Press Tour (No.081)

9 media persons from 9 companies (Newspaper, TV, Radio, News agency, Magazine) of 5 countries/regions participated.

■Report about the Tour

 

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≪Tour Theme≫

“Learning New things from the Past”—Traditional techniques utilized in present days

 

 Foreign Correspondents’ Press Tour (Sep.20-21, 2012)

Organized by the Foundation for Kansai Region Promotion 

With cooperation of Kyoto Pref. and Shiga Pref. Govts.

  

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KYOTO西陣織帯(小)CIMG3133 2.JPG

■ Nishijin brocade (Nishijin-ori)

- Briefing on Nishijin brocade (present situation, new efforts, etc.)

-Nostalgic sound of weaving—Demonstration and interview with a weaver

 

 

 

 

■ Development of professional craftsmen and manufacturers! TASK

仏像彫刻(小)DSC_4951.jpg-Japan’s first and only school for learning traditional crafts

 

 

 

 

 

 

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SHIGA

サイズ(小)知事【最新】1109.jpg

Welcome to Shiga!

- Interview with Shiga Governor Yukiko Kada

- Cruising on Japan’s largest lake, “Biwako”

 

 

 

 

 

■ Shigaraki ware (Shigaraki-yaki)

≪複合≫表紙用信楽焼イメージ.JPG

- Briefing on Shigaraki ware

 The present situation, new efforts such as “Art Brut”

 

- Shigaraki Pottery Path

 Scenery of paths with an ancient atmosphere and climbing kilns

 

- Visiting potteries

 Search for “tradition” and “new attractiveness” in the production site!

 

- Interview with a German resident artist

 The Shigaraki Ceramic Cultural Park “Artist in Residence Program”

 

  

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*Please refer to "The Highlights of the Tour" for the details of each topic,

and "Report about the Tour" for results after the tour. 

 

Tour Date Sep 20(Thu) - Sep 21(Fri),2012
Qualification Bearer of Press ID issued by Ministry of Foreign Affairs
Tour Fee please refer to the attached application form (require ID and Password)
Organized by

The Foundation for Kansai Region Promotion

Osaka Nakanoshima Building 7F,
2-2-2 Nakanoshima Kitaku, Osaka City 
Zip:530-0005
TEL:06-6223-7202

Cooperated by Kyoto Prefecture, Shiga Prefecture, Koka City
Capacity 15 reporters (1 reporter from each company, 2 for a TV company - 2 TV companies max for this tour)
Closing date/time for Application Aug 29(Wed),2012 05:00 PM
■Applications will be accepted on this page by the time of the above-mentioned deadline, but please note that if the number of applicants has reached the prescribed number before your application, your name will be put on a waiting list for cancellation.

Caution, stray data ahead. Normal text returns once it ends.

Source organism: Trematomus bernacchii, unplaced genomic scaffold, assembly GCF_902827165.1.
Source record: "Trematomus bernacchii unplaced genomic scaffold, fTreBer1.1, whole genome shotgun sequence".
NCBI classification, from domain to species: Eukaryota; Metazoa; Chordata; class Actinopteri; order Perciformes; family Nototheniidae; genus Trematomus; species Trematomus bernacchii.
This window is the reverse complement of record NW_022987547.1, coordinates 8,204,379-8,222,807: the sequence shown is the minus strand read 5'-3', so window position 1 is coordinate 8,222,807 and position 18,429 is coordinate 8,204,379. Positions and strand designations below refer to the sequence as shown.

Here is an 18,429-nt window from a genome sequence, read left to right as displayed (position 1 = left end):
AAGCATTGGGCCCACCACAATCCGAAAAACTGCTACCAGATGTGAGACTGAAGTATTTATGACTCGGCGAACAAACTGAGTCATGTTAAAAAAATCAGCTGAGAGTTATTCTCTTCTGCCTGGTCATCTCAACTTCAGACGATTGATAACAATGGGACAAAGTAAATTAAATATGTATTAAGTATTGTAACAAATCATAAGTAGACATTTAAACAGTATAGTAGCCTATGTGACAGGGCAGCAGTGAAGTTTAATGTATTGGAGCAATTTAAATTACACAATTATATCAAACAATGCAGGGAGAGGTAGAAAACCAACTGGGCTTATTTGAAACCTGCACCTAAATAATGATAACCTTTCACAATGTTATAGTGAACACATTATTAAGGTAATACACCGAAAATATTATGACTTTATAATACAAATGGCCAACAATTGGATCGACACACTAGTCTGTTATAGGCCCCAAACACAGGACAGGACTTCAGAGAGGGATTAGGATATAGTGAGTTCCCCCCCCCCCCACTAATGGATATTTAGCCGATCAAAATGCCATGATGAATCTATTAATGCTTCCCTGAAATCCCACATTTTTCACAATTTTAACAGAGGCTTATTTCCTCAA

■The Foundation for Kansai Region Promotion, in cooperation with local municipalities, organizes this press tour with a goal of disseminating information from Kansai directly to the world through the participants' articles based on press activities during the tour. We appreciate your understanding and cooperation.

■The organizer may set an upper limit on the number of participants from each country/region and may decide participants in view of their past records based on the press tours if the reporters joined in the past, when it receives oversubscribed applications.

■The organizer shall bear no responsibility whatsoever for any accidents or inconveniences that may arise during a press tour. The itinerary is subject to change due to weather conditions or other circumstances.

The Highlights of the Tour

 

KYOTO

 

■Nishijin brocade (Nishijin-ori)

  

   手織実演(小)20120709_161445.jpgNishijin brocade, woven and patterned fabrics made from dyed yarn, is widely known around the world as one of the traditional handicrafts that symbolizes Japan, especially Kyoto. This tour will visit the Nishijin Textile Center, where we will hear about the present circumstances of Nishijin brocade, and take photos of the work of reeling silk from cocoons, a demonstration of hand weaving by a traditional craftsman and a beautiful kimono show.

 

<<History>>

   The initiation of textile-making in Kyoto dates back to the 5th century. Textile-making was developed along with promotion of making high-quality textiles for the Court after the relocation of the capital of Japan to Heian-kyo (the heart of present-day Kyoto.) After that, ceremonial textiles for shrines and temples began to be made.